Known as a Jazz trombonist (she picked that up from father, Jeff Cressman. Yes, that Jeff Cressman for you Santana fans), her previous outing, Turn the Sea, featured an eight-piece band with Natalie on trombone and also on vocals. That album defied category but anchored Natalie in the quest for her own music and her own expression of it. Turn the Sea followed Natalie’s debut album Unfolding which first introduced us to that delightful voice.
Enter Mike Bono, the New York City guitarist who has made a name for himself as a remarkable improviser. He has played with such diverse artists as Erykah Badu, Dayna Stephens, Chris Cheek, Andra Day, and more. The resulting duo of Cressman and Bono is a wonder of good fortune for we who love the delicacy of Natalie’s vocals and the determined virtuosity and elegant improvisation of Bono.
On Etchings in Amber, Natalie leaves behind her signature trombone and offers nothing but her plaintive, lovely, and enthralling voice. And it is all we could have hoped for. It is not the straight-ahead Jazz found on her first two albums but Natalie and Mike worked together on all the compositions and arrangements and the production of this album. Once again, she defies classification as she and Mike explore the peripheries of sound and meaning.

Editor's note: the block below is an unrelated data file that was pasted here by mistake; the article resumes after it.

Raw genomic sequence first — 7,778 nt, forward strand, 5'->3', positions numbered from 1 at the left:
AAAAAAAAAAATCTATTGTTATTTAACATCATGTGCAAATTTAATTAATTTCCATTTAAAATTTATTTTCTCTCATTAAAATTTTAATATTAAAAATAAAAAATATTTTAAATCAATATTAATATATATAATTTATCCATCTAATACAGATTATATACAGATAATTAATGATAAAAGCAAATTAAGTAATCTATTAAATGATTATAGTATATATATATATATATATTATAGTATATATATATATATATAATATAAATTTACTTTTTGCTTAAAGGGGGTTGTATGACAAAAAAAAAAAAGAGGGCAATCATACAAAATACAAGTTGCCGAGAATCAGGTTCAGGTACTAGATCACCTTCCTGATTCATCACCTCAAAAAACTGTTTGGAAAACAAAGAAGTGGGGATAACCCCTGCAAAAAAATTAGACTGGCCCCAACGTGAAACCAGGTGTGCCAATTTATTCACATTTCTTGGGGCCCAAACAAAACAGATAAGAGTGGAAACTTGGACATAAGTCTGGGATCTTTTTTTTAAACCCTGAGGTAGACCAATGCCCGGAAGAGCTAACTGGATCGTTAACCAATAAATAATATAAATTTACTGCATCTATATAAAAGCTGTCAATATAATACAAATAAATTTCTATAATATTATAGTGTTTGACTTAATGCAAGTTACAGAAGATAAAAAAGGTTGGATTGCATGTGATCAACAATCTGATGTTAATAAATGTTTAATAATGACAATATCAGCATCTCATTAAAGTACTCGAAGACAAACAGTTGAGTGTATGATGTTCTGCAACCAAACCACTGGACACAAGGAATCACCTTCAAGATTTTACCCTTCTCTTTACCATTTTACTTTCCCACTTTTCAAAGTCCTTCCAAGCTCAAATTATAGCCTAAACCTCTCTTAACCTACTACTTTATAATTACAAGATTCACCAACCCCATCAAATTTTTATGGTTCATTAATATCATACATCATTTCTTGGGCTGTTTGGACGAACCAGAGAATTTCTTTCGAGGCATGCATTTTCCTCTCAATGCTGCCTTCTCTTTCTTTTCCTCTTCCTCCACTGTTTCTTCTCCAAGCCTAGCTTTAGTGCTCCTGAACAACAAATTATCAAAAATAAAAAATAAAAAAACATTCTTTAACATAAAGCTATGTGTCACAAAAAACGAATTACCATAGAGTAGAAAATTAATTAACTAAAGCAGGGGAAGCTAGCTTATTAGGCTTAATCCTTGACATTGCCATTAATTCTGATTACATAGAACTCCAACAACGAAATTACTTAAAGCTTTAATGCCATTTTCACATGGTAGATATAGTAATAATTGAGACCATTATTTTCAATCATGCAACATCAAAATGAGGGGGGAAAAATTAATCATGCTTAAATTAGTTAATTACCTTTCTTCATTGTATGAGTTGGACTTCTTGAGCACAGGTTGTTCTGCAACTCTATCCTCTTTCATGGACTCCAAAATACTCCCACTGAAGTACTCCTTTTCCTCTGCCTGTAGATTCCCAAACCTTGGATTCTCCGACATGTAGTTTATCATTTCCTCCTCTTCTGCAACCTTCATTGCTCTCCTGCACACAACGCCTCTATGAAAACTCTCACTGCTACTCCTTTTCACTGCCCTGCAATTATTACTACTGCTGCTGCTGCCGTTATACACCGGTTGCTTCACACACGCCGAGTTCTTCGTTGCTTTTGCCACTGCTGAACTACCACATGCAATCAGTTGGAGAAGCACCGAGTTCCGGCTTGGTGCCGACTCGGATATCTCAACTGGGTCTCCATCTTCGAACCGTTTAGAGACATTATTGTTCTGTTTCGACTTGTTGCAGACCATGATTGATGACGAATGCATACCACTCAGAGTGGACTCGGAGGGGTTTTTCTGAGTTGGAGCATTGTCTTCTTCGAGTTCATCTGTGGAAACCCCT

And if that is not Jazz, I don’t know what is.
The album contains nine tracks that flow seamlessly from one into the next. Together, Natalie and Mike create an extended tone poem of longing, beauty, love, loss, and remembrance. It is like flowing down the Moldau with Smetana.
Dusk introduces the album and one is immediately struck by the tone and texture of Bono’s guitar mastery. Natalie joins in and the sonic symmetry is unmistakable. Before ever moving on to the second track, I knew that I was hooked. After two or three hearings, I started to pay attention to the lyrics, having been totally taken with the music. Natalie reveals herself to be an equally adept lyricist and, for a writer like me, that is a big deal.
Wind of Whims is more fanciful and is it soon revealed that, although the songs are tied together in the perfect duet, they are structurally, lyrically, different and distinct. The beautiful I Look to You is a marvel of depth and emotion. Losing Grace shifts tempo and the dynamics are fascinating.
Goodbye Lullaby is the final track and makes one secretly moan, “No, no. This can’t be the end.” And, just like that, Natalie and Mike fade out leaving a hole in your heart.
Until you hit “replay.” And you will.
~Travis Rogers, Jr. is The Jazz Owl